State demographer uncertain about growth after 2014

RENO — Nevada’s economic uncertainty has prompted the state demographer for the first time to issue both best-case and worst-case projections for population and job growth over the next two decades, and neither is good for at least three years.

Both projections anticipate a net loss of 54,000 people in Nevada between now and 2014, state demographer Jeff Hardcastle said Tuesday.

But predicting population and jobs beyond that is a roll of the dice: anywhere from a population gain of as few as 14,000 people in a scenario projecting flat economic growth to a gain of up to
1.2 million by 2030 in a more optimistic scenario that foresees a faster national turnaround, he said.

The discrepancies underscore the need for Nevada’s government, business and community leaders to focus on the kinds of jobs they should try to create in the years ahead, Hardcastle said.

Nevada lost 190,000 jobs from May 2007 to January 2010, the new report said.

“You have a situation where we’ve had three years now — almost four years — of a rocky economic situation,” said Hardcastle, who is based at the Nevada Small Business Development Center in the College of Business at the University of Nevada, Reno.

“We need to be looking at how best to turn this boat around because it will take awhile to turn it around,” he said in an interview.

For the rosy numbers to materialize, Hardcastle said Las Vegas will need a resurgence in the gambling and tourism industries that have been its bread and butter for decades. He said the ailing construction business must rebound statewide.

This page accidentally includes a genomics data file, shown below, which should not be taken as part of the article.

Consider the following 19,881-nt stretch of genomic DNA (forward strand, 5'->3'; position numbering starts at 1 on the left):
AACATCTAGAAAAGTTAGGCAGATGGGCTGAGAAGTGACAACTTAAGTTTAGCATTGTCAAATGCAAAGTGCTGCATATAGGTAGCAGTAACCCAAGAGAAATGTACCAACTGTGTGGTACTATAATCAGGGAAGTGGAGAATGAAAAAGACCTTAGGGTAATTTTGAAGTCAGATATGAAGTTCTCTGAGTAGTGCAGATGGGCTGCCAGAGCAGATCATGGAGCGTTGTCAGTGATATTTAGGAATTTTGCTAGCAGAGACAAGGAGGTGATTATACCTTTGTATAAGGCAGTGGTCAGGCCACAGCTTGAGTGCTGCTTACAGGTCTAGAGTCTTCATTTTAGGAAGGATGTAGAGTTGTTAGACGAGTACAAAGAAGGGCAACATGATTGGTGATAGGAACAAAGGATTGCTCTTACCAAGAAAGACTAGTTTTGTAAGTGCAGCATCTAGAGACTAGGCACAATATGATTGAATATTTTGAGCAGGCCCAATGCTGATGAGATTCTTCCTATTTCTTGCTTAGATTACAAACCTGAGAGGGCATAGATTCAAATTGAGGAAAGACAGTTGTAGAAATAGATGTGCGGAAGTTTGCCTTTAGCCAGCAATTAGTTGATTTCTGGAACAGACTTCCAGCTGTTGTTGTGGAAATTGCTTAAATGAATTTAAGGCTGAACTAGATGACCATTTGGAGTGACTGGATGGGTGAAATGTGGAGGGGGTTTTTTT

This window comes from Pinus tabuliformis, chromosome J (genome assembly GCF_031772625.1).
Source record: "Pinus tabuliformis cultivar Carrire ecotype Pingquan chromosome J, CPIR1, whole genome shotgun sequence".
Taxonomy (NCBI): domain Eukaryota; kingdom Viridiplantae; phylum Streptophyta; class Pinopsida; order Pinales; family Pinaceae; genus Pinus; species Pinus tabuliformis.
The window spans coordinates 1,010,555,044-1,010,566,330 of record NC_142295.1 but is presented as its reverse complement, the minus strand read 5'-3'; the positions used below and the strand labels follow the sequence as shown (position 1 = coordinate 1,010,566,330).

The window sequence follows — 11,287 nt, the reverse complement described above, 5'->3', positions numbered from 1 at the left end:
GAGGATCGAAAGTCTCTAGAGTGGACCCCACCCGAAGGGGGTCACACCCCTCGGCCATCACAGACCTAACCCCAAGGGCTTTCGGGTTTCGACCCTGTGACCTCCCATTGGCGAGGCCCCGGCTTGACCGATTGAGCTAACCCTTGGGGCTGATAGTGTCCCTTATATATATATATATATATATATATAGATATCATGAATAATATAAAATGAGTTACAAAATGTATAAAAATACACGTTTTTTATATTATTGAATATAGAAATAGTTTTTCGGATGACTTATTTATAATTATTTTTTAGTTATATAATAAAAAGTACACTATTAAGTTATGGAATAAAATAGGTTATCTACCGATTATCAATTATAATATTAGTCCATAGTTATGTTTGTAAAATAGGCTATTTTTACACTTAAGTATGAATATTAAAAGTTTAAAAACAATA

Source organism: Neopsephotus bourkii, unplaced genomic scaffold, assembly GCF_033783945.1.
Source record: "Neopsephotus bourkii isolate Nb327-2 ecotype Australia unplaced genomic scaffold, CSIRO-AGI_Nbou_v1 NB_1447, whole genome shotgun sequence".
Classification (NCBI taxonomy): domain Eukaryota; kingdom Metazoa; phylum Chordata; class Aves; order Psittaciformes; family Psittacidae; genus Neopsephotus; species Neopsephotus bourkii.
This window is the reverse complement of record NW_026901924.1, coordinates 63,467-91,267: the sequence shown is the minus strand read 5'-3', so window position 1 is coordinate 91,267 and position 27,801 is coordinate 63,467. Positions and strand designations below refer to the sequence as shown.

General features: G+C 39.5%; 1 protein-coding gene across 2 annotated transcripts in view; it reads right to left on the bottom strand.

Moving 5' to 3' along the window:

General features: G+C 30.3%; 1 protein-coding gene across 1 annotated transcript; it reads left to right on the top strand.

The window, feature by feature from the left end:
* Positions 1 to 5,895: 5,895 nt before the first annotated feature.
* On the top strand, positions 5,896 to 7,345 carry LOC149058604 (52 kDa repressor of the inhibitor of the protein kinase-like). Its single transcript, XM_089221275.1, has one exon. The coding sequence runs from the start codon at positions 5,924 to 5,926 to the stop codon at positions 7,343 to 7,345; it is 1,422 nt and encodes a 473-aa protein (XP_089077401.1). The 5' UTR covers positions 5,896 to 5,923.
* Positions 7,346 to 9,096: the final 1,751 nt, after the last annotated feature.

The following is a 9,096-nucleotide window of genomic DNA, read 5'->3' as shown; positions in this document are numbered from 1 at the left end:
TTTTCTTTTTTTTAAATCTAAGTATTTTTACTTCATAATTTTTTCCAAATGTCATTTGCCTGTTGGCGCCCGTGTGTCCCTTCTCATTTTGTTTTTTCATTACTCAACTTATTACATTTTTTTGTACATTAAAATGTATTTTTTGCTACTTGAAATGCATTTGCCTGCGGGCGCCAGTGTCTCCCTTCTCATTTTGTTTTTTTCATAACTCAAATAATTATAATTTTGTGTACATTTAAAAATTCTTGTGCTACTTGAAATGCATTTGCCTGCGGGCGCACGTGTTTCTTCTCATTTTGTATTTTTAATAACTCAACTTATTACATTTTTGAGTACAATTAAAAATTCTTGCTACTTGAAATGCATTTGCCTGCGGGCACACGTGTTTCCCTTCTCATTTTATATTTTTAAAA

“The loss of construction jobs in Nevada may be starting to bottom out. It has been in a free fall,” he said.

The percentage of construction jobs in Nevada was as high as 88 percent above the national average when it peaked in July 2006 but is close to the national average now, he said.

The more pessimistic outlook with a
1 percent gain is based on work with the Regional Economic Models Inc. formula, the one Hardcastle usually has relied on.

The other is based on Moody’s.com, a service for investors. It estimates population growth by as much as 1.2 million by 2030, an increase of about 45 percent from the current 2.7 million to 3.9 million people.

“Moody’s is much more robust nationally. To achieve that, we have to be hitting double-digit growth in most of our employment sectors,” Hardcastle said.

Bill Eadington, economics professor and director of the Institute for the Study and gambling and Commercial Gaming at UNR, said Northern Nevada is on a “clearer path,” targeting economic diversification and attracting new and high-tech businesses. Southern Nevada is still heavily dependent on gaming and hospitality, he said. It is “harder to see where their options are.”

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